The Concept Of Marriage And Family, The Extended Family, The Nonextended Family, PolygynyConclusion
The population of Kenya includes forty-two traditional ethnic groups (CBS 1994), which can be broadly divided into three groups: the Bantu, Nilotes, and Cushites. These three categories of ethnic groups are spread all over the country, and no particular group can be tied to one region. The regional boundaries do little to separate the similarity of customs and beliefs possessed by each group, owing to their common heritage and contacts over hundreds of years. Commonly, then, cultural traits exhibited by one ethnic group of a broader group in one region are the same as those of another ethnic group of the same broader group in a different region.
With the advent of modernity—education, technology, urbanization, Western religion and changing socioeconomic factors—the Kenyan society has increasingly become universal, and ethnic identities and affiliations are steadily fading. This has brought a degree of universality in the way of life as contemporary society adapts to new situations that were totally unknown to traditional society. Family life has also changed, with many families caught between the traditional family system that advocates for solidarity and the modern system, which is characterized by individualism, a shift that developed because of changing religious, social, political, and economic factors.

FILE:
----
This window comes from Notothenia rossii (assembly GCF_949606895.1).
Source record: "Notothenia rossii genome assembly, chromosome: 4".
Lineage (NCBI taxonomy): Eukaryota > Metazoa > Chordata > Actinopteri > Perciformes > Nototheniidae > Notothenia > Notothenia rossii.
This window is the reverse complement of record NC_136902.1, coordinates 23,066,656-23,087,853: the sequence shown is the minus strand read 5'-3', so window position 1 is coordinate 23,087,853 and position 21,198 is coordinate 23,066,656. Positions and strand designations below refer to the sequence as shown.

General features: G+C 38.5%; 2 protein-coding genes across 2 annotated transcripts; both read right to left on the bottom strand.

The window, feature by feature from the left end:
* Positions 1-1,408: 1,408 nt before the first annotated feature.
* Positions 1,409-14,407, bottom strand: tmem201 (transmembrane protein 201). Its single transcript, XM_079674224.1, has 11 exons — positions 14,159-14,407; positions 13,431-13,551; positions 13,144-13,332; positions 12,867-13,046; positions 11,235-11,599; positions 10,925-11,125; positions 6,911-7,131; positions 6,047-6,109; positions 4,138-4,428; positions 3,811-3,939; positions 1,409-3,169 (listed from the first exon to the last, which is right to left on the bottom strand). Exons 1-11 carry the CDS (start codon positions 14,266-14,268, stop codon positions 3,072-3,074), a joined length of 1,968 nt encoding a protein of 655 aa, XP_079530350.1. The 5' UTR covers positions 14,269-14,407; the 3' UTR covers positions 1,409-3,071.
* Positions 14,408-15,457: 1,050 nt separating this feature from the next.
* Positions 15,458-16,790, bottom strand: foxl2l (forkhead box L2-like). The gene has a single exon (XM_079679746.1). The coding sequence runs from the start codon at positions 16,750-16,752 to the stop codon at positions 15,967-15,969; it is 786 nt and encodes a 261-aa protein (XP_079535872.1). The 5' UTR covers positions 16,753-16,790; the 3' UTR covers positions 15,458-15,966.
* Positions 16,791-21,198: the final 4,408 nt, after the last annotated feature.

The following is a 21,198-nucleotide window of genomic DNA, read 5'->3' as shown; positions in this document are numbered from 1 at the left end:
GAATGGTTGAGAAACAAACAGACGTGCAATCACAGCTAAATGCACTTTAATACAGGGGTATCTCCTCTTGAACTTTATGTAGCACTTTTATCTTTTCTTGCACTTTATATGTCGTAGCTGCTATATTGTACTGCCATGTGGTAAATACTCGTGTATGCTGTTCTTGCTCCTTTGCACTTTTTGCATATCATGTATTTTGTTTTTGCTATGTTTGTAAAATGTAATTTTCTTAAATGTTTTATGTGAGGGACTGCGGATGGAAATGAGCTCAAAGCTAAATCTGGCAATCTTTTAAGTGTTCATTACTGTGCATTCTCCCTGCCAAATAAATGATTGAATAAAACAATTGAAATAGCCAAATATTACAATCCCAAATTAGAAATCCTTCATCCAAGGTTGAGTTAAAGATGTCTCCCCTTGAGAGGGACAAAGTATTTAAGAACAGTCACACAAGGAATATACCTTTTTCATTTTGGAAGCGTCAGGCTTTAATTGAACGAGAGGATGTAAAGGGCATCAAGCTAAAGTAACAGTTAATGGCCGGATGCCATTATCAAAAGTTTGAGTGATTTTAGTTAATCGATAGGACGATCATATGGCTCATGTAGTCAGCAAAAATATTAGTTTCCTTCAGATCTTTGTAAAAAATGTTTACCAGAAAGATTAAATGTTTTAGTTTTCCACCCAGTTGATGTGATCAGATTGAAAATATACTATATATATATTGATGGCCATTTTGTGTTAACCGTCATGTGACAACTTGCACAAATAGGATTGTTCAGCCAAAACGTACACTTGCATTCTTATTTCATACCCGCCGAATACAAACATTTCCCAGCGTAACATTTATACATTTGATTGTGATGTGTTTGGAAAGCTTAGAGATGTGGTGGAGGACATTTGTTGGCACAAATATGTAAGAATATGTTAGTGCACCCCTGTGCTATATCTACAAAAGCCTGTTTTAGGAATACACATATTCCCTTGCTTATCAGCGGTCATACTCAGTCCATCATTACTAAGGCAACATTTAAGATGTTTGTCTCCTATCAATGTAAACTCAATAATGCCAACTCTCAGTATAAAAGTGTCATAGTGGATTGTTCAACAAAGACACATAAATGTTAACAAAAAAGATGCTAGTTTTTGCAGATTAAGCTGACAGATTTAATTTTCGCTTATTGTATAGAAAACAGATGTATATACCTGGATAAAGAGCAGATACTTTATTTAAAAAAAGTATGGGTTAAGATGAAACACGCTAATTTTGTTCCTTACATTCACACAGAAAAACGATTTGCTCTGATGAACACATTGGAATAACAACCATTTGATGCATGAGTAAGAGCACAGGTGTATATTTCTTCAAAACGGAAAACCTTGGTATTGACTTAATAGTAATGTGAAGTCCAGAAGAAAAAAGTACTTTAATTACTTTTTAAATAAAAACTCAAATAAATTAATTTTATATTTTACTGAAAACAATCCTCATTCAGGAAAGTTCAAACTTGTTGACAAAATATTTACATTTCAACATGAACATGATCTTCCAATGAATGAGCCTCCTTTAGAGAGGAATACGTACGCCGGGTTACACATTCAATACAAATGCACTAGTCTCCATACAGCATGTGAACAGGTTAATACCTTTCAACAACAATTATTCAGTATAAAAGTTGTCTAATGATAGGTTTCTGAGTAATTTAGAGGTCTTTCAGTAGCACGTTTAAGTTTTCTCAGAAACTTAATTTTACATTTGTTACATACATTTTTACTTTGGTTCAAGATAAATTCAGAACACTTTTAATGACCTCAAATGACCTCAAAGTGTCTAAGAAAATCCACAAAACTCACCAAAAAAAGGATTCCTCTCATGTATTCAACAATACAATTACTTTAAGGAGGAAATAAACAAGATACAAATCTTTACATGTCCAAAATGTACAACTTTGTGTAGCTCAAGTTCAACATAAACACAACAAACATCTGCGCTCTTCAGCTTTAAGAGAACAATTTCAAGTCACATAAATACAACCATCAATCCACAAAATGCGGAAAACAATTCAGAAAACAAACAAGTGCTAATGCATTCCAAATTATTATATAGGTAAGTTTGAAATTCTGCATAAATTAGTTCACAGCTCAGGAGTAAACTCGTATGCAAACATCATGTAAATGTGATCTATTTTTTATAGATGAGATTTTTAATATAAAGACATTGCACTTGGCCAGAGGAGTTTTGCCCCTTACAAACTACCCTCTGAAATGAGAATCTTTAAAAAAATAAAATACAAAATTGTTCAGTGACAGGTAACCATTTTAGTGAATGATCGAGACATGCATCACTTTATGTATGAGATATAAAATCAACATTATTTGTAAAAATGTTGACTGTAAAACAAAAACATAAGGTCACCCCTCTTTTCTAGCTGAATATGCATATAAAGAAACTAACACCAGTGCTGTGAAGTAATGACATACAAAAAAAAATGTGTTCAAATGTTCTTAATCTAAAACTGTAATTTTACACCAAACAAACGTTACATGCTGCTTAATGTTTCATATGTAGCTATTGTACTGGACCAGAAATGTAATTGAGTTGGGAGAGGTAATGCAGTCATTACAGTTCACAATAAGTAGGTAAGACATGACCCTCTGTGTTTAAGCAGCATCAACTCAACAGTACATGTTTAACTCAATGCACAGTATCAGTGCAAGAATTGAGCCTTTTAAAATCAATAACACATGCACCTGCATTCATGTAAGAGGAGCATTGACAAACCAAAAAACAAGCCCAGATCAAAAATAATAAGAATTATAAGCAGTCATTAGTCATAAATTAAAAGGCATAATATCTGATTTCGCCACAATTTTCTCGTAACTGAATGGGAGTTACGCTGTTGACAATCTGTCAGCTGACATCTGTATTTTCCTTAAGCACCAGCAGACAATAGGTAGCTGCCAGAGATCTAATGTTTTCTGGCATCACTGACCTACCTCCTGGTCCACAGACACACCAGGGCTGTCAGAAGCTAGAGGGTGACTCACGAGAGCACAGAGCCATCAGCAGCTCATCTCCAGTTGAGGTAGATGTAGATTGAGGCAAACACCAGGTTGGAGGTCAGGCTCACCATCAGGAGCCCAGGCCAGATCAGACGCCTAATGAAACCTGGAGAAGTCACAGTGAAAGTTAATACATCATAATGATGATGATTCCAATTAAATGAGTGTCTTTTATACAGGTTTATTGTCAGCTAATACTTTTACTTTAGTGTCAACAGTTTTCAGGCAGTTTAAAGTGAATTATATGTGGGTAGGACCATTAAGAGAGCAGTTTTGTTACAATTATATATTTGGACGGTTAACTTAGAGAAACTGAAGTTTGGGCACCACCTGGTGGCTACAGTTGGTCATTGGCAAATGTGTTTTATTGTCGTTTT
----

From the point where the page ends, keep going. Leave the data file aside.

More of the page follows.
Family relations are undergoing redefinition within the emerging structures of socially and economically viable domestic groups. The HIV/AIDS pandemic in the 1990s has also given a new dimension to the Kenyan concept of marriage and family by challenging African traditional beliefs, marital roles, familial obligations, morality, and sexuality. Nevertheless, although these changes are widespread, in view of the cultural diversity in the country and difference in pace of adaptation to the changing social and economic environment, family structures and forms are not uniform.
Evidently, family and marriage relations in Kenya are gradually changing in response to the changing social and economic environment. In this regard, indigenously favored family systems are eroding, either through complete abandonment or evolution into more viable forms that are conventional with modern Kenya.
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Ocholla-Ayayo, A. B. (1997b). "HIV/AIDS Risk and Changing Sexual Practices in Kenya." In African Families and the Crisis of Social Change, ed. T. S. Weisner, C. Bradley, and P. L. Kilbride, in collaboration with A.B.C. Ocholla-Ayayo, J. Akong'a, and S. Wandibba. Westport, CT: Bergin and Garvey.
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